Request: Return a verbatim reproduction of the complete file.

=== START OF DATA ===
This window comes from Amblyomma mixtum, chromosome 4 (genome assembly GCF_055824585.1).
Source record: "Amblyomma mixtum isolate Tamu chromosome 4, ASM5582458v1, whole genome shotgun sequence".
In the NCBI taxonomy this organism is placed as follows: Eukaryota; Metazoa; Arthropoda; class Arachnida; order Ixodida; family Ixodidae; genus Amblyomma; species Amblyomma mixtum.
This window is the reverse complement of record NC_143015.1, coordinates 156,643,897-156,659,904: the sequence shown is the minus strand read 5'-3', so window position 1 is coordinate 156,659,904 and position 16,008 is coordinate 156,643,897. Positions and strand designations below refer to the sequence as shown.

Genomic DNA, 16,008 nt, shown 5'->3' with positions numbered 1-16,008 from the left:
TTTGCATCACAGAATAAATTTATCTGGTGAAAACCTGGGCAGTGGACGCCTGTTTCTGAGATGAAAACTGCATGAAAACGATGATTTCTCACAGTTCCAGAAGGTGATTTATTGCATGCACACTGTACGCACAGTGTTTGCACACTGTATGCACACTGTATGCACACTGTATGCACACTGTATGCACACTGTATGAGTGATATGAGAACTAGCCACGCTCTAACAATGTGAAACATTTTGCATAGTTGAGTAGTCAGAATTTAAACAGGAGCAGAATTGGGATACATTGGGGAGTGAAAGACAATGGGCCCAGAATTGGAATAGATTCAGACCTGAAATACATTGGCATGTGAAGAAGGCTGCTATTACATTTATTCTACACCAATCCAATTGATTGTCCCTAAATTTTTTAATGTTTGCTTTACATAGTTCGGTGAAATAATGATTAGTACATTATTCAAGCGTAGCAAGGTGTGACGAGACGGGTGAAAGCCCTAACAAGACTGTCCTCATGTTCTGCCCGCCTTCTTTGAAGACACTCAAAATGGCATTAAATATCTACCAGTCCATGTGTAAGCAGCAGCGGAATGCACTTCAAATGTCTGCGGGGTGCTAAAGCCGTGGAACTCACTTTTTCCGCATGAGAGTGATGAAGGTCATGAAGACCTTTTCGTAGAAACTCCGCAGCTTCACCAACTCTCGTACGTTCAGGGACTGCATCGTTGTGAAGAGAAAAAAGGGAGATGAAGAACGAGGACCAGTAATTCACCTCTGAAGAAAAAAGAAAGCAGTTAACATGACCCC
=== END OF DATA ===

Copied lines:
This window comes from Amblyomma mixtum, chromosome 4 (genome assembly GCF_055824585.1).
Source record: "Amblyomma mixtum isolate Tamu chromosome 4, ASM5582458v1, whole genome shotgun sequence".
In the NCBI taxonomy this organism is placed as follows: Eukaryota; Metazoa; Arthropoda; class Arachnida; order Ixodida; family Ixodidae; genus Amblyomma; species Amblyomma mixtum.
This window is the reverse complement of record NC_143015.1, coordinates 156,643,897-156,659,904: the sequence shown is the minus strand read 5'-3', so window position 1 is coordinate 156,659,904 and position 16,008 is coordinate 156,643,897. Positions and strand designations below refer to the sequence as shown.

Genomic DNA, 16,008 nt, shown 5'->3' with positions numbered 1-16,008 from the left:
TTTGCATCACAGAATAAATTTATCTGGTGAAAACCTGGGCAGTGGACGCCTGTTTCTGAGATGAAAACTGCATGAAAACGATGATTTCTCACAGTTCCAGAAGGTGATTTATTGCATGCACACTGTACGCACAGTGTTTGCACACTGTATGCACACTGTATGCACACTGTATGCACACTGTATGCACACTGTATGAGTGATATGAGAACTAGCCACGCTCTAACAATGTGAAACATTTTGCATAGTTGAGTAGTCAGAATTTAAACAGGAGCAGAATTGGGATACATTGGGGAGTGAAAGACAATGGGCCCAGAATTGGAATAGATTCAGACCTGAAATACATTGGCATGTGAAGAAGGCTGCTATTACATTTATTCTACACCAATCCAATTGATTGTCCCTAAATTTTTTAATGTTTGCTTTACATAGTTCGGTGAAATAATGATTAGTACATTATTCAAGCGTAGCAAGGTGTGACGAGACGGGTGAAAGCCCTAACAAGACTGTCCTCATGTTCTGCCCGCCTTCTTTGAAGACACTCAAAATGGCATTAAATATCTACCAGTCCATGTGTAAGCAGCAGCGGAATGCACTTCAAATGTCTGCGGGGTGCTAAAGCCGTGGAACTCACTTTTTCCGCATGAGAGTGATGAAGGTCATGAAGACCTTTTCGTAGAAACTCCGCAGCTTCACCAACTCTCGTACGTTCAGGGACTGCATCGTTGTGAAGAGAAAAAAGGGAGATGAAGAACGAGGACCAGTAATTCACCTCTGAAGAAAAAAGAAAGCAGTTAACATGACCCC